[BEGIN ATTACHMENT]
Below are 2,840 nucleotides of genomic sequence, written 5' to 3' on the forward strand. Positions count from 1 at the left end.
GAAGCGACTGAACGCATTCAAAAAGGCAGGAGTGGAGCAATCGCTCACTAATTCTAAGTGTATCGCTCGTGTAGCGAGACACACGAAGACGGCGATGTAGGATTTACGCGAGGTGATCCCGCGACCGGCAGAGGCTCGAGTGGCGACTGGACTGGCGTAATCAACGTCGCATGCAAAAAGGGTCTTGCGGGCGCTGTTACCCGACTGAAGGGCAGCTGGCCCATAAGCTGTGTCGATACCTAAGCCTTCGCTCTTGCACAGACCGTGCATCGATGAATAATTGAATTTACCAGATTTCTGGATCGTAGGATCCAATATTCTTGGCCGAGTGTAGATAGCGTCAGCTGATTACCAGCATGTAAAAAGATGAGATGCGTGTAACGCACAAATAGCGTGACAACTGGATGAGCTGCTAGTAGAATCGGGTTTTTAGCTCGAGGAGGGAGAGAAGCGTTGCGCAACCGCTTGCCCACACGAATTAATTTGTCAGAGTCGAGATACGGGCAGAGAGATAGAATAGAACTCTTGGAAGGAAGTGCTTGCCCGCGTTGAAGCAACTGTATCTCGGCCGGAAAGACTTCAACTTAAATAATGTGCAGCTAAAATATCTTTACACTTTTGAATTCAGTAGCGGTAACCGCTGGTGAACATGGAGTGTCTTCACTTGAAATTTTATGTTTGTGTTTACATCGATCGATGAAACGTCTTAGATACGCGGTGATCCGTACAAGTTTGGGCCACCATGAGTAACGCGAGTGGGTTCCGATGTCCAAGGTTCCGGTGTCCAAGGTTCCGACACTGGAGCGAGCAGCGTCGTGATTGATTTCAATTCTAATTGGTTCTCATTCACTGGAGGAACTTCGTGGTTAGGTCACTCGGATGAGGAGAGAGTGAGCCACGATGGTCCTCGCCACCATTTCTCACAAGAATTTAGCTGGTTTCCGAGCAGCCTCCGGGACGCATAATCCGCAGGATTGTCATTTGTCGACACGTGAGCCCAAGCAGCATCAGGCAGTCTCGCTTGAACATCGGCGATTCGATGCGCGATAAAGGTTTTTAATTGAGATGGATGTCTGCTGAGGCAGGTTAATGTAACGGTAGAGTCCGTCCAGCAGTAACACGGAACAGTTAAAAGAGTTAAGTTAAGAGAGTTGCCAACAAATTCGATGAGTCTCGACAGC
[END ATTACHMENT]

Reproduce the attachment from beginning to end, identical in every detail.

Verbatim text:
Below are 2,840 nucleotides of genomic sequence, written 5' to 3' on the forward strand. Positions count from 1 at the left end.
GAAGCGACTGAACGCATTCAAAAAGGCAGGAGTGGAGCAATCGCTCACTAATTCTAAGTGTATCGCTCGTGTAGCGAGACACACGAAGACGGCGATGTAGGATTTACGCGAGGTGATCCCGCGACCGGCAGAGGCTCGAGTGGCGACTGGACTGGCGTAATCAACGTCGCATGCAAAAAGGGTCTTGCGGGCGCTGTTACCCGACTGAAGGGCAGCTGGCCCATAAGCTGTGTCGATACCTAAGCCTTCGCTCTTGCACAGACCGTGCATCGATGAATAATTGAATTTACCAGATTTCTGGATCGTAGGATCCAATATTCTTGGCCGAGTGTAGATAGCGTCAGCTGATTACCAGCATGTAAAAAGATGAGATGCGTGTAACGCACAAATAGCGTGACAACTGGATGAGCTGCTAGTAGAATCGGGTTTTTAGCTCGAGGAGGGAGAGAAGCGTTGCGCAACCGCTTGCCCACACGAATTAATTTGTCAGAGTCGAGATACGGGCAGAGAGATAGAATAGAACTCTTGGAAGGAAGTGCTTGCCCGCGTTGAAGCAACTGTATCTCGGCCGGAAAGACTTCAACTTAAATAATGTGCAGCTAAAATATCTTTACACTTTTGAATTCAGTAGCGGTAACCGCTGGTGAACATGGAGTGTCTTCACTTGAAATTTTATGTTTGTGTTTACATCGATCGATGAAACGTCTTAGATACGCGGTGATCCGTACAAGTTTGGGCCACCATGAGTAACGCGAGTGGGTTCCGATGTCCAAGGTTCCGGTGTCCAAGGTTCCGACACTGGAGCGAGCAGCGTCGTGATTGATTTCAATTCTAATTGGTTCTCATTCACTGGAGGAACTTCGTGGTTAGGTCACTCGGATGAGGAGAGAGTGAGCCACGATGGTCCTCGCCACCATTTCTCACAAGAATTTAGCTGGTTTCCGAGCAGCCTCCGGGACGCATAATCCGCAGGATTGTCATTTGTCGACACGTGAGCCCAAGCAGCATCAGGCAGTCTCGCTTGAACATCGGCGATTCGATGCGCGATAAAGGTTTTTAATTGAGATGGATGTCTGCTGAGGCAGGTTAATGTAACGGTAGAGTCCGTCCAGCAGTAACACGGAACAGTTAAAAGAGTTAAGTTAAGAGAGTTGCCAACAAATTCGATGAGTCTCGACAGC